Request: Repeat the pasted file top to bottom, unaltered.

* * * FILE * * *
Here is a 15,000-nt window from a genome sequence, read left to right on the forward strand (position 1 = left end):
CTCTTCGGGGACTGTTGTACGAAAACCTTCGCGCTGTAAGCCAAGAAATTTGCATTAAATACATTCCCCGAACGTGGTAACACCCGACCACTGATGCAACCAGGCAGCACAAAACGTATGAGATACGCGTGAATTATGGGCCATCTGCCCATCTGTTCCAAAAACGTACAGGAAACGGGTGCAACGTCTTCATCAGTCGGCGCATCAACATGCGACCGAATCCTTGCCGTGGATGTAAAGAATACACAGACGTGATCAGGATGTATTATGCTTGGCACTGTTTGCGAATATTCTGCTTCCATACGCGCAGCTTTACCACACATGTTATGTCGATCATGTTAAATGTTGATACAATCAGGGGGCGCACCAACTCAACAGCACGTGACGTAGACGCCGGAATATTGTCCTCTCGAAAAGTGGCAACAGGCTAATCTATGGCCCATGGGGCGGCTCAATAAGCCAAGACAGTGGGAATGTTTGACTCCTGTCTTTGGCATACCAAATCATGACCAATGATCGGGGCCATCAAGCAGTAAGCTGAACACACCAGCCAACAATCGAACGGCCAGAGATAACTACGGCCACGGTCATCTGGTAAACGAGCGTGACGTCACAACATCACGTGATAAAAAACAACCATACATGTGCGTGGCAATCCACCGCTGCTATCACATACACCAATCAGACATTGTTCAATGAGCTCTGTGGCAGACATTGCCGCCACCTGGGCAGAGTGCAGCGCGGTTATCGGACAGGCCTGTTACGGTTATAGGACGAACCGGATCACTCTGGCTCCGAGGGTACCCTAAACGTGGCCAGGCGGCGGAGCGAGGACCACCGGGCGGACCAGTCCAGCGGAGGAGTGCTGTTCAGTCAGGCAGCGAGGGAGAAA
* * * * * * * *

Here is a 15,000-nt window from a genome sequence, read left to right on the forward strand (position 1 = left end):
CTCTTCGGGGACTGTTGTACGAAAACCTTCGCGCTGTAAGCCAAGAAATTTGCATTAAATACATTCCCCGAACGTGGTAACACCCGACCACTGATGCAACCAGGCAGCACAAAACGTATGAGATACGCGTGAATTATGGGCCATCTGCCCATCTGTTCCAAAAACGTACAGGAAACGGGTGCAACGTCTTCATCAGTCGGCGCATCAACATGCGACCGAATCCTTGCCGTGGATGTAAAGAATACACAGACGTGATCAGGATGTATTATGCTTGGCACTGTTTGCGAATATTCTGCTTCCATACGCGCAGCTTTACCACACATGTTATGTCGATCATGTTAAATGTTGATACAATCAGGGGGCGCACCAACTCAACAGCACGTGACGTAGACGCCGGAATATTGTCCTCTCGAAAAGTGGCAACAGGCTAATCTATGGCCCATGGGGCGGCTCAATAAGCCAAGACAGTGGGAATGTTTGACTCCTGTCTTTGGCATACCAAATCATGACCAATGATCGGGGCCATCAAGCAGTAAGCTGAACACACCAGCCAACAATCGAACGGCCAGAGATAACTACGGCCACGGTCATCTGGTAAACGAGCGTGACGTCACAACATCACGTGATAAAAAACAACCATACATGTGCGTGGCAATCCACCGCTGCTATCACATACACCAATCAGACATTGTTCAATGAGCTCTGTGGCAGACATTGCCGCCACCTGGGCAGAGTGCAGCGCGGTTATCGGACAGGCCTGTTACGGTTATAGGACGAACCGGATCACTCTGGCTCCGAGGGTACCCTAAACGTGGCCAGGCGGCGGAGCGAGGACCACCGGGCGGACCAGTCCAGCGGAGGAGTGCTGTTCAGTCAGGCAGCGAGGGAGAAA